I have two aliases watchExpand and l. I know that you can make bash expansion work with aliases by placing a trailing space like so:

alias watchExpand='watch '

l is aliased to ls -larthiF --context. So when I type the command watchExpand l it works like a charm.

However if I supply a parameter to watchExpand command, e.g.

watchExpand -n 1 l

My l alias no longer works. How can I get bash expansion after arguments?

  • aliases don't expand unless they're the first word in a line
    – Jeff Schaller
    Oct 21, 2016 at 18:41
  • 1
    bash reference says: "If the last character of the alias value is a blank, then the next command word following the alias is also checked for alias expansion"
    – Jeff Schaller
    Oct 21, 2016 at 18:43
  • I'm not sure this is a good idea, but if the question is: "how can I expand every parameter to an aliased command in case that parameter is also an alias?" is to make your aliased command (watchExpand) a function that loops over its parameters and does so manually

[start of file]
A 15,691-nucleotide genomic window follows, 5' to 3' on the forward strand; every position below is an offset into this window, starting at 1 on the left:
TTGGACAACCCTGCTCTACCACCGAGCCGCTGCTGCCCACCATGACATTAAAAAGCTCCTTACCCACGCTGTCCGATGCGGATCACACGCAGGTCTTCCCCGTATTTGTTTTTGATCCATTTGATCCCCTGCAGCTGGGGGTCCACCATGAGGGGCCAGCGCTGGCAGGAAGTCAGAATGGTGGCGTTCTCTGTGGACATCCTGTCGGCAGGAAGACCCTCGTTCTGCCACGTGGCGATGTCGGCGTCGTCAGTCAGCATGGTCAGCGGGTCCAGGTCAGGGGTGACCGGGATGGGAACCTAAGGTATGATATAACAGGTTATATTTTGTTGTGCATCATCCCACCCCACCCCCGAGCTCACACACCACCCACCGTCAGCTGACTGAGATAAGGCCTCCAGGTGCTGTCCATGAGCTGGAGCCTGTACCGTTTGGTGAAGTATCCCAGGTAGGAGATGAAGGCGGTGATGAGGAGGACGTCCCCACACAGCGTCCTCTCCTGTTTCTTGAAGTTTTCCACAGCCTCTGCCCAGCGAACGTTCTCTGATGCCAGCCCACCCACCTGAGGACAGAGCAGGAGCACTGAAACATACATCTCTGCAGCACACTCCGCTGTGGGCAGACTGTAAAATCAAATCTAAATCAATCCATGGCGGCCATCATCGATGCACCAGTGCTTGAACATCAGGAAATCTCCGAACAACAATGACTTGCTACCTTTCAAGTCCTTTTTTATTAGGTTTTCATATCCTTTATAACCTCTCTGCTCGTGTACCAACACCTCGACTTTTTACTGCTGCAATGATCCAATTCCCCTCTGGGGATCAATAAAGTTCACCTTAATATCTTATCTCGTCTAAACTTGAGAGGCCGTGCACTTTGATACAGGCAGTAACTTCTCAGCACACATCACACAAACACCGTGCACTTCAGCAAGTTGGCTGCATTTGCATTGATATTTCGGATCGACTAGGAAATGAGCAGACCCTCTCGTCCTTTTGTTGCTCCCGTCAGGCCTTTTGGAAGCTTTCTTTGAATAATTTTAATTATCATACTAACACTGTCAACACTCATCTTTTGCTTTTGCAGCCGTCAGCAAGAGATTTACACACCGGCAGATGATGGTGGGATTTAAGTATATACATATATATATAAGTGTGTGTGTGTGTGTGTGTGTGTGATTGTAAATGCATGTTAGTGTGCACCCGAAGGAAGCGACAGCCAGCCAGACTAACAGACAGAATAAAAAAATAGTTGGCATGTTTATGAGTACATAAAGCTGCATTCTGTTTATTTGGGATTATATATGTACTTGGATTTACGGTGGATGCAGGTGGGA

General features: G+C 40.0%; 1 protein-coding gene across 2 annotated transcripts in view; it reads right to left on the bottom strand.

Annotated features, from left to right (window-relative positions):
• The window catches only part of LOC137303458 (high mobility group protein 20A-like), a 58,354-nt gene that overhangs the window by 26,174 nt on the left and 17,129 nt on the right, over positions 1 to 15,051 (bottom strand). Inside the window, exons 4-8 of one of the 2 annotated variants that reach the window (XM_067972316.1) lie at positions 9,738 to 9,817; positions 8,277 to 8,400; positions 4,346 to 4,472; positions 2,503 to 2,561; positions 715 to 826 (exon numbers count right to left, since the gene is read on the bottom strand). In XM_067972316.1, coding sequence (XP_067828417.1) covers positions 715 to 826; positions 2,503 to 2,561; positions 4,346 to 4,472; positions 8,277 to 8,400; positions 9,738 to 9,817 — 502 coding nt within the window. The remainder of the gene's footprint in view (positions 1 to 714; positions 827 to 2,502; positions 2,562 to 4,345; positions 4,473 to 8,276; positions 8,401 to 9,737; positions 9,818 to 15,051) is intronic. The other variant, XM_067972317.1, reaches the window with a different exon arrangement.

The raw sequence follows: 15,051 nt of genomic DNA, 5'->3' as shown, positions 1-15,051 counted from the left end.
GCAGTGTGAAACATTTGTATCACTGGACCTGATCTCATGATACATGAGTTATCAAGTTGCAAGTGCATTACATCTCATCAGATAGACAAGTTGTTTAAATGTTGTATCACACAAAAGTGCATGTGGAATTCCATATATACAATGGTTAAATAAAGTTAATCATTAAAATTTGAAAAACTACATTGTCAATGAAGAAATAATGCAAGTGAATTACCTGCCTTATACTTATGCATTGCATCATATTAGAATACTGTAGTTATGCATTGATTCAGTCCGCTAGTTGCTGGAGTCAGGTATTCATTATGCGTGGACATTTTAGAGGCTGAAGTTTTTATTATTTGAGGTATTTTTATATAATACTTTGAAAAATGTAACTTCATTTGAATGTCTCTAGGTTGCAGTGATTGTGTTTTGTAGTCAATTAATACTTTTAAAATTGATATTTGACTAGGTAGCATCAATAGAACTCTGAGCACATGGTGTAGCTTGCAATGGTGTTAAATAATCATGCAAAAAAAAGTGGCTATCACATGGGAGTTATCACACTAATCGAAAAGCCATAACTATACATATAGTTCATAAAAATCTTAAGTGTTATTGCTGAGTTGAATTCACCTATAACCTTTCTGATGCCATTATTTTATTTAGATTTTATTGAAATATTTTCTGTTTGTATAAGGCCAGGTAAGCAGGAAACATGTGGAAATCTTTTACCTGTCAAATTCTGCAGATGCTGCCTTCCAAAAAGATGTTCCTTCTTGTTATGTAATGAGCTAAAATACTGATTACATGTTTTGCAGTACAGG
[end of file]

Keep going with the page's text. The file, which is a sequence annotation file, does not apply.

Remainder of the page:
– Jeff Schaller
    Oct 21, 2016 at 18:49

2 Answers 2


Here's the bad idea I think you're asking for:

function watchExpand() {
  for param in $@
    if alias $param >/dev/null 2>&1
      exp=$(alias $param | cut -d= -f2| sed -e s/^\'// -e s/\'\$//)
      e+=" $exp"
      e+=" $param"
  watch $e

I figure out the solution with my way.

Firstly, i create a function called "addExpand" to add alias/fucntion easier if i want.

xb@dnxb:/tmp/t$ type -a addExpand
addExpand is a function
addExpand () 
    echo -e "#!/bin/bash\nshopt -s expand_aliases\n. ~/.bash_aliases 2>/dev/null\n$1"' "$@"' | sudo tee /usr/bin/e_"$1";
    sudo chmod +x /usr/bin/e_"$1"
xb@dnxb:/tmp/t$ addExpand l
shopt -s expand_aliases
. ~/.bash_aliases 2>/dev/null
l "$@"

After i run addExpand l, alias l will created as an executable file named /usr/bin/e_l with following content:

xb@dnxb:/tmp/t$ cat /usr/bin/e_l
shopt -s expand_aliases
. ~/.bash_aliases 2>/dev/null
l "$@"

Now enjoy to use expand version of alias/function:

xb@dnxb:/tmp/t$ watch --color -n 1 e_l /tmp //works like a charm !!!


[1] e_l, prefix with 'e_' to imply it's expansion version of command.

[2] I feel too heavy to perform sourcing every seconds if run with watch -n 1. I might need to find a way to solve this problem.

[3] Another disadvantage is it doesn't resolve alias recursively.

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